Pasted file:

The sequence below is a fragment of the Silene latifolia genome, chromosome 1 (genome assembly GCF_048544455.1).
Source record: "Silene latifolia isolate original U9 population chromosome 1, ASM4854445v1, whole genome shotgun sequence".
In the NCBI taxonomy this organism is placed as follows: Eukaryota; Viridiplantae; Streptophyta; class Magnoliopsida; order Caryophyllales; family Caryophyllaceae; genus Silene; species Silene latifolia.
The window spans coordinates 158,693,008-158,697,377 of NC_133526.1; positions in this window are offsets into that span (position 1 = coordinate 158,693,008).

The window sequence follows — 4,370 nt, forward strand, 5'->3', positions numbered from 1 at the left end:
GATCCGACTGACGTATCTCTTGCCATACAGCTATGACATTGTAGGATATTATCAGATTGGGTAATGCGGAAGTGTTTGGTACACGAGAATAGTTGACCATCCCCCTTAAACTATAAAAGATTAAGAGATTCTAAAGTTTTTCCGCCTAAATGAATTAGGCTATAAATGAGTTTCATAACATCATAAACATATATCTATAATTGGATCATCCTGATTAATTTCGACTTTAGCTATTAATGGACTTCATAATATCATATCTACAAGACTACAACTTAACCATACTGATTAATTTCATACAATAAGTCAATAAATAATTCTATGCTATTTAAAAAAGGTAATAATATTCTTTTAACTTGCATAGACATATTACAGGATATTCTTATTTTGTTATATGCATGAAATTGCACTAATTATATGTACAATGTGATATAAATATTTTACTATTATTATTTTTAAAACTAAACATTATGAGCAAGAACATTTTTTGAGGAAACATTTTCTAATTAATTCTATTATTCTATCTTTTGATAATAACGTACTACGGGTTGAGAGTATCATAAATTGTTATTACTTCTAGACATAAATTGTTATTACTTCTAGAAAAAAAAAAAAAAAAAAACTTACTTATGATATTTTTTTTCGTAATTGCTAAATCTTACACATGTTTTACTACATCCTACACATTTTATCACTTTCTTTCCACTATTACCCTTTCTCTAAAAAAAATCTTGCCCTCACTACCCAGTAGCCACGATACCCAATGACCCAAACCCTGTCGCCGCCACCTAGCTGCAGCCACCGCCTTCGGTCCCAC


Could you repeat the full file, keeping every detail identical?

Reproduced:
The sequence below is a fragment of the Silene latifolia genome, chromosome 1 (genome assembly GCF_048544455.1).
Source record: "Silene latifolia isolate original U9 population chromosome 1, ASM4854445v1, whole genome shotgun sequence".
In the NCBI taxonomy this organism is placed as follows: Eukaryota; Viridiplantae; Streptophyta; class Magnoliopsida; order Caryophyllales; family Caryophyllaceae; genus Silene; species Silene latifolia.
The window spans coordinates 158,693,008-158,697,377 of NC_133526.1; positions in this window are offsets into that span (position 1 = coordinate 158,693,008).

The window sequence follows — 4,370 nt, forward strand, 5'->3', positions numbered from 1 at the left end:
GATCCGACTGACGTATCTCTTGCCATACAGCTATGACATTGTAGGATATTATCAGATTGGGTAATGCGGAAGTGTTTGGTACACGAGAATAGTTGACCATCCCCCTTAAACTATAAAAGATTAAGAGATTCTAAAGTTTTTCCGCCTAAATGAATTAGGCTATAAATGAGTTTCATAACATCATAAACATATATCTATAATTGGATCATCCTGATTAATTTCGACTTTAGCTATTAATGGACTTCATAATATCATATCTACAAGACTACAACTTAACCATACTGATTAATTTCATACAATAAGTCAATAAATAATTCTATGCTATTTAAAAAAGGTAATAATATTCTTTTAACTTGCATAGACATATTACAGGATATTCTTATTTTGTTATATGCATGAAATTGCACTAATTATATGTACAATGTGATATAAATATTTTACTATTATTATTTTTAAAACTAAACATTATGAGCAAGAACATTTTTTGAGGAAACATTTTCTAATTAATTCTATTATTCTATCTTTTGATAATAACGTACTACGGGTTGAGAGTATCATAAATTGTTATTACTTCTAGACATAAATTGTTATTACTTCTAGAAAAAAAAAAAAAAAAAAACTTACTTATGATATTTTTTTTCGTAATTGCTAAATCTTACACATGTTTTACTACATCCTACACATTTTATCACTTTCTTTCCACTATTACCCTTTCTCTAAAAAAAATCTTGCCCTCACTACCCAGTAGCCACGATACCCAATGACCCAAACCCTGTCGCCGCCACCTAGCTGCAGCCACCGCCTTCGGTCCCAC